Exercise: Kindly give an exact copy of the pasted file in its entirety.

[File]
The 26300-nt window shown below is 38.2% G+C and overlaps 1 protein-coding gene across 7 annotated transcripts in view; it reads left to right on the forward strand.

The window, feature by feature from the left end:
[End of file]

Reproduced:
The 26300-nt window shown below is 38.2% G+C and overlaps 1 protein-coding gene across 7 annotated transcripts in view; it reads left to right on the forward strand.

The window, feature by feature from the left end: